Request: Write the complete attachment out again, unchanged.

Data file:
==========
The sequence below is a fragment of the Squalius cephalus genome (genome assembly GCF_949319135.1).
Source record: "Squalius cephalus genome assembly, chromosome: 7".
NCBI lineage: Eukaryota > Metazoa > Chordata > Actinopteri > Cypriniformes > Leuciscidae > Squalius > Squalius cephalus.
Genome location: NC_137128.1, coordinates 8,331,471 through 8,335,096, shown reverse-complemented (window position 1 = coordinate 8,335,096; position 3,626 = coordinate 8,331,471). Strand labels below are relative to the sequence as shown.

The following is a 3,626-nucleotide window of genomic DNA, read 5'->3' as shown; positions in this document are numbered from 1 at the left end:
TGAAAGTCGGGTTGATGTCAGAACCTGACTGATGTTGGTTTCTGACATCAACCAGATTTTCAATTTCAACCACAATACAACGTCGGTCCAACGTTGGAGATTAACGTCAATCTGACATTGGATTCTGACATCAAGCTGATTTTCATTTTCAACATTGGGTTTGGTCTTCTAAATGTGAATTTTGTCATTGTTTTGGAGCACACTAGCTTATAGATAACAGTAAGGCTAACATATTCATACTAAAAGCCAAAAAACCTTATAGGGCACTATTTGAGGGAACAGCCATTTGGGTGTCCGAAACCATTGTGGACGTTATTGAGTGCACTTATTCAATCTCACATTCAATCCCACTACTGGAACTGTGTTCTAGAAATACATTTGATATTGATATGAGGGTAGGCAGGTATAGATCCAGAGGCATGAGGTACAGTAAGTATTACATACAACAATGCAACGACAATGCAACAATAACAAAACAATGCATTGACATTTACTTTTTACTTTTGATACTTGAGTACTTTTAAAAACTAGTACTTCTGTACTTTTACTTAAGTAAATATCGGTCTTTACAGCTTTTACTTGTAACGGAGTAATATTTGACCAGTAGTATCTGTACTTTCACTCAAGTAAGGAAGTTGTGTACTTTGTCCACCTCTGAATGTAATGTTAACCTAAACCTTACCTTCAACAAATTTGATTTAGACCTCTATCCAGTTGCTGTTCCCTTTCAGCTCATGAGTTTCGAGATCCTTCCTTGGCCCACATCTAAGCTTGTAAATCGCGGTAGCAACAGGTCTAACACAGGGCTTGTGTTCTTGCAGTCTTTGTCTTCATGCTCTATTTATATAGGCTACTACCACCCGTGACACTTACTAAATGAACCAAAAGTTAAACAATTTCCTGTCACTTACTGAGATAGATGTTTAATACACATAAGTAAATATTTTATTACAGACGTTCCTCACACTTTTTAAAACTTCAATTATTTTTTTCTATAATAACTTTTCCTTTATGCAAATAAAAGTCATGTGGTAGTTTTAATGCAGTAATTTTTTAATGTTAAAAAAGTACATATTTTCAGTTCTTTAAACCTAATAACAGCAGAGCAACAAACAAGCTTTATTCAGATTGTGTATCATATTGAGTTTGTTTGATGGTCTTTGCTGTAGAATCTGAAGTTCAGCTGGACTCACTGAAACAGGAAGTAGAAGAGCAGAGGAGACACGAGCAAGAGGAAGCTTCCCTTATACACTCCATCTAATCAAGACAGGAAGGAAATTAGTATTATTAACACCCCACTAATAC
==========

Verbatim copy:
The sequence below is a fragment of the Squalius cephalus genome (genome assembly GCF_949319135.1).
Source record: "Squalius cephalus genome assembly, chromosome: 7".
NCBI lineage: Eukaryota > Metazoa > Chordata > Actinopteri > Cypriniformes > Leuciscidae > Squalius > Squalius cephalus.
Genome location: NC_137128.1, coordinates 8,331,471 through 8,335,096, shown reverse-complemented (window position 1 = coordinate 8,335,096; position 3,626 = coordinate 8,331,471). Strand labels below are relative to the sequence as shown.

The following is a 3,626-nucleotide window of genomic DNA, read 5'->3' as shown; positions in this document are numbered from 1 at the left end:
TGAAAGTCGGGTTGATGTCAGAACCTGACTGATGTTGGTTTCTGACATCAACCAGATTTTCAATTTCAACCACAATACAACGTCGGTCCAACGTTGGAGATTAACGTCAATCTGACATTGGATTCTGACATCAAGCTGATTTTCATTTTCAACATTGGGTTTGGTCTTCTAAATGTGAATTTTGTCATTGTTTTGGAGCACACTAGCTTATAGATAACAGTAAGGCTAACATATTCATACTAAAAGCCAAAAAACCTTATAGGGCACTATTTGAGGGAACAGCCATTTGGGTGTCCGAAACCATTGTGGACGTTATTGAGTGCACTTATTCAATCTCACATTCAATCCCACTACTGGAACTGTGTTCTAGAAATACATTTGATATTGATATGAGGGTAGGCAGGTATAGATCCAGAGGCATGAGGTACAGTAAGTATTACATACAACAATGCAACGACAATGCAACAATAACAAAACAATGCATTGACATTTACTTTTTACTTTTGATACTTGAGTACTTTTAAAAACTAGTACTTCTGTACTTTTACTTAAGTAAATATCGGTCTTTACAGCTTTTACTTGTAACGGAGTAATATTTGACCAGTAGTATCTGTACTTTCACTCAAGTAAGGAAGTTGTGTACTTTGTCCACCTCTGAATGTAATGTTAACCTAAACCTTACCTTCAACAAATTTGATTTAGACCTCTATCCAGTTGCTGTTCCCTTTCAGCTCATGAGTTTCGAGATCCTTCCTTGGCCCACATCTAAGCTTGTAAATCGCGGTAGCAACAGGTCTAACACAGGGCTTGTGTTCTTGCAGTCTTTGTCTTCATGCTCTATTTATATAGGCTACTACCACCCGTGACACTTACTAAATGAACCAAAAGTTAAACAATTTCCTGTCACTTACTGAGATAGATGTTTAATACACATAAGTAAATATTTTATTACAGACGTTCCTCACACTTTTTAAAACTTCAATTATTTTTTTCTATAATAACTTTTCCTTTATGCAAATAAAAGTCATGTGGTAGTTTTAATGCAGTAATTTTTTAATGTTAAAAAAGTACATATTTTCAGTTCTTTAAACCTAATAACAGCAGAGCAACAAACAAGCTTTATTCAGATTGTGTATCATATTGAGTTTGTTTGATGGTCTTTGCTGTAGAATCTGAAGTTCAGCTGGACTCACTGAAACAGGAAGTAGAAGAGCAGAGGAGACACGAGCAAGAGGAAGCTTCCCTTATACACTCCATCTAATCAAGACAGGAAGGAAATTAGTATTATTAACACCCCACTAATAC